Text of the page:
What Insurers Are Doing Now?

Insurers are enthused by the success they had while implementing connectedness in auto insurance with telematics solutions. Insurers want to capitalise on the capabilities of connected home to achieve prevention or mitigation of losses due to certain types of perils.Insurers are currently qualifying the adoption of devices for home security (cameras, locks) and protection (smoke, water, humidity sensors) for offering discounts.

Insurers are looking for the data obtained from sensors to understand the usage and behavioural information to get deeper life insights about their customers and use the data for finer risk segmentation, quantifying risk, offering personalised products and services, charge personalised risk premiums, and fortify customer relationships.

Implementing connected insurance for auto has been a simple unitary solution for insurers. On the other hand,it is very complex to do so for home as several elements such as,number of stakeholders involved, number of hazards and perils that could result in a risk event, possibility of control over them, variety and count of devices needed, cost of setting-up, and implementation modelsare to be considered for implementing a connected home.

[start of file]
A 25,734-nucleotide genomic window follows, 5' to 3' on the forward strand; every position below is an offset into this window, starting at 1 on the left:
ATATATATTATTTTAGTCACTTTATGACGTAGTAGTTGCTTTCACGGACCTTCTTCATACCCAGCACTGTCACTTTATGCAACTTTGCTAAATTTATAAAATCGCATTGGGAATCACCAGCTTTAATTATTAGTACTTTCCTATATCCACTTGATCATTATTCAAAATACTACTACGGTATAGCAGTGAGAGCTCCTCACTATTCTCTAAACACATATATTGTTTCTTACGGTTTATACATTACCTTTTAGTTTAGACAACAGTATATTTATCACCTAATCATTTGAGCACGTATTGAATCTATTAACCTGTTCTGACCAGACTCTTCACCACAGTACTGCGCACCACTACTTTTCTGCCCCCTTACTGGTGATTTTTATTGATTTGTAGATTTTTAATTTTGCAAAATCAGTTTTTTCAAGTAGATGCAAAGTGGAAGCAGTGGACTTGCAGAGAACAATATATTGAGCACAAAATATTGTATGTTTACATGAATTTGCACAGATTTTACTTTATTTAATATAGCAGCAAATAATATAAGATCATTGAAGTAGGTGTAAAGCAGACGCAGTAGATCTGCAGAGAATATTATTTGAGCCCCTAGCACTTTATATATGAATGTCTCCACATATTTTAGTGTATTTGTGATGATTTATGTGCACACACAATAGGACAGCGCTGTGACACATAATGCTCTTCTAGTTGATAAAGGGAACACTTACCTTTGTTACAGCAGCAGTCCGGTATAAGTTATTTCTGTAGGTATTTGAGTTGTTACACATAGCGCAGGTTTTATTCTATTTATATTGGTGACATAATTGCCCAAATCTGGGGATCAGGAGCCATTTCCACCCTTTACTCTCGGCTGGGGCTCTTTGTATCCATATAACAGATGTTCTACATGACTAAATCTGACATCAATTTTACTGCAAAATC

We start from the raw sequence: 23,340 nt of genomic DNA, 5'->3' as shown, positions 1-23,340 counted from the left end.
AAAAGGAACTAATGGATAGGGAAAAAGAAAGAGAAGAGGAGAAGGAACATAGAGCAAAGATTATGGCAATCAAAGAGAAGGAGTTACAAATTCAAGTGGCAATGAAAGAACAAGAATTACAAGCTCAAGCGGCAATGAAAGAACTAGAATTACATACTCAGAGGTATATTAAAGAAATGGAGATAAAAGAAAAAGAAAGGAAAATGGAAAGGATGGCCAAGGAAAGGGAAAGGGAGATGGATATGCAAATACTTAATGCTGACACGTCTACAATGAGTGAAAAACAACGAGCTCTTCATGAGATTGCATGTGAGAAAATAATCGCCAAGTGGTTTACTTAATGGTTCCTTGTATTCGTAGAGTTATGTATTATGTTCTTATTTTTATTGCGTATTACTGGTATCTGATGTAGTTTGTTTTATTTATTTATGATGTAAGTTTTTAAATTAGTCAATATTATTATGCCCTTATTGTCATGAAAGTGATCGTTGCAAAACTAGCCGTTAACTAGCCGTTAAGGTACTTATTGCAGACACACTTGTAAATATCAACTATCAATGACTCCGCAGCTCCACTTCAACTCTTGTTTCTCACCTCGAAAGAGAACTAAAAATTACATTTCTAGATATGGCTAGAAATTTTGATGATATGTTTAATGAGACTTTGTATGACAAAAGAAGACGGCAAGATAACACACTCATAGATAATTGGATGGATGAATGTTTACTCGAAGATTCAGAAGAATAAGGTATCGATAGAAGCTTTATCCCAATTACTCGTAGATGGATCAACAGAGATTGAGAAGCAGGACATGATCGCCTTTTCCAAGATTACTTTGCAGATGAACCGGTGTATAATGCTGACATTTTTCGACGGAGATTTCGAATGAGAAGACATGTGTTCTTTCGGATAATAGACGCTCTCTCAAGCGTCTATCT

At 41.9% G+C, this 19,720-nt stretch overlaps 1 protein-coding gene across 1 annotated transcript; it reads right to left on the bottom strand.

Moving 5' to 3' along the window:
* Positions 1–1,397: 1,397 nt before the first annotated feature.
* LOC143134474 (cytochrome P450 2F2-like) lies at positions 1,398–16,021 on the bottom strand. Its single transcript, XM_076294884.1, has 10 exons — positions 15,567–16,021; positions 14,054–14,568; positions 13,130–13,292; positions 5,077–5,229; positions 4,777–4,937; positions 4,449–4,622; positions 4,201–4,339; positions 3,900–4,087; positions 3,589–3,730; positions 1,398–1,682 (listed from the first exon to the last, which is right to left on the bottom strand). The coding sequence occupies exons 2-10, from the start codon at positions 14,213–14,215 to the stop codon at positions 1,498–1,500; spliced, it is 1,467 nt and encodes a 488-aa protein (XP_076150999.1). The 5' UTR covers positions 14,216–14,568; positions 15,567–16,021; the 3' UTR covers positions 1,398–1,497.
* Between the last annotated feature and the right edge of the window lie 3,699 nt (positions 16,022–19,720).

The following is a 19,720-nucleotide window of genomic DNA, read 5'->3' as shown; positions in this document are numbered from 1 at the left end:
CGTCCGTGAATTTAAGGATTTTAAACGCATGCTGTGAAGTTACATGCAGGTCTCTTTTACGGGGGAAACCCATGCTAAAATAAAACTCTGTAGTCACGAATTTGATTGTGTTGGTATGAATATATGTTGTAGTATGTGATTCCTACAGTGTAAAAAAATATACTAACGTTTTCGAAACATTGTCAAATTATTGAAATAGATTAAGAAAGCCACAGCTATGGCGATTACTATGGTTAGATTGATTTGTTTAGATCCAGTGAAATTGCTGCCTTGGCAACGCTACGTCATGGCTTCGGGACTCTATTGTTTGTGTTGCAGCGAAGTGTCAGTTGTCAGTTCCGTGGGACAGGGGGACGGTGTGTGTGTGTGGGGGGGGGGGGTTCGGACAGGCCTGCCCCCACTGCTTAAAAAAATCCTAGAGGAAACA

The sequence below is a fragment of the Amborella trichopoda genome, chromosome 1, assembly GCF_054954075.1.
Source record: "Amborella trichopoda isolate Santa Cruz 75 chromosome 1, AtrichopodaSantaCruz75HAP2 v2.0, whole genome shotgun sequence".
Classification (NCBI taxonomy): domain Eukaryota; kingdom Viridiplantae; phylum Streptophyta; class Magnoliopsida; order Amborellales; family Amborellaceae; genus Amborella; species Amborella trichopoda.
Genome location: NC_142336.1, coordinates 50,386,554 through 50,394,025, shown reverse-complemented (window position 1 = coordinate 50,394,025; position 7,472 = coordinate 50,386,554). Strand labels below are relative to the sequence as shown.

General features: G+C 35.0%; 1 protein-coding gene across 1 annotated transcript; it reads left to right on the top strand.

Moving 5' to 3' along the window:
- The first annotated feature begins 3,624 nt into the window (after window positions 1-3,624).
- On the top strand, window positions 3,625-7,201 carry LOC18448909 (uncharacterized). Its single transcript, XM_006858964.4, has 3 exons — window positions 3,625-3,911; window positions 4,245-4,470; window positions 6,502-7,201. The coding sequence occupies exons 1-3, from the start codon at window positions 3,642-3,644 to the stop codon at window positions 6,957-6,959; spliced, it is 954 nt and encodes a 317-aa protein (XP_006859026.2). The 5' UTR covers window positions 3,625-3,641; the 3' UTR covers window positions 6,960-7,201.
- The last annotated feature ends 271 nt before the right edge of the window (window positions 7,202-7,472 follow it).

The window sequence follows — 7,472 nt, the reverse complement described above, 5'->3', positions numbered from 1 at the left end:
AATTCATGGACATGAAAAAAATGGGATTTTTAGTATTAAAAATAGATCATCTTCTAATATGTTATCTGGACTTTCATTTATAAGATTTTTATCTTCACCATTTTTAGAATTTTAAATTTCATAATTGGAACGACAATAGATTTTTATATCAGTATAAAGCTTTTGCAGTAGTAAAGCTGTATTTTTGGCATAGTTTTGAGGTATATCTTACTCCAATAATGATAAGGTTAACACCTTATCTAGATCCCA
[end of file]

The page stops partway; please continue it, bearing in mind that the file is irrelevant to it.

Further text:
Another important aspect is thatinsurers are the prime beneficiaries of a telematics solutionwhereas, there are many architects and core beneficiaries with respect toa connected home, and insurers are mere peripheral players. Considering the scope, it is impossible for insurers to establish a connected home by adopting the B2C model that worked for auto insurance.

To overcome the limitation, insurers are partnering with other stakeholders to adopt B2B2C models for promoting connected home solutions. They (Statefarm, US – Canary home security monitor, Liberty Mutual – Nest Protect smoke detector, Allstate, US – Rogers smart home monitoring, American Family Insurance, US –Nest, Ring video door bell,Aviva, UK – Canary Homes, Cocoon, Hiscox Insurance, UK – Neos) are embarking on co-marketing initiatives such as subsidizing the cost of the sensors, providing a sensor at no cost for signing ongoing maintenance contract, offering discounts in home insurance premiums, providing maintenance for few years at no cost, and assuring assistance in times of need, to entice customers into embracing connected homes.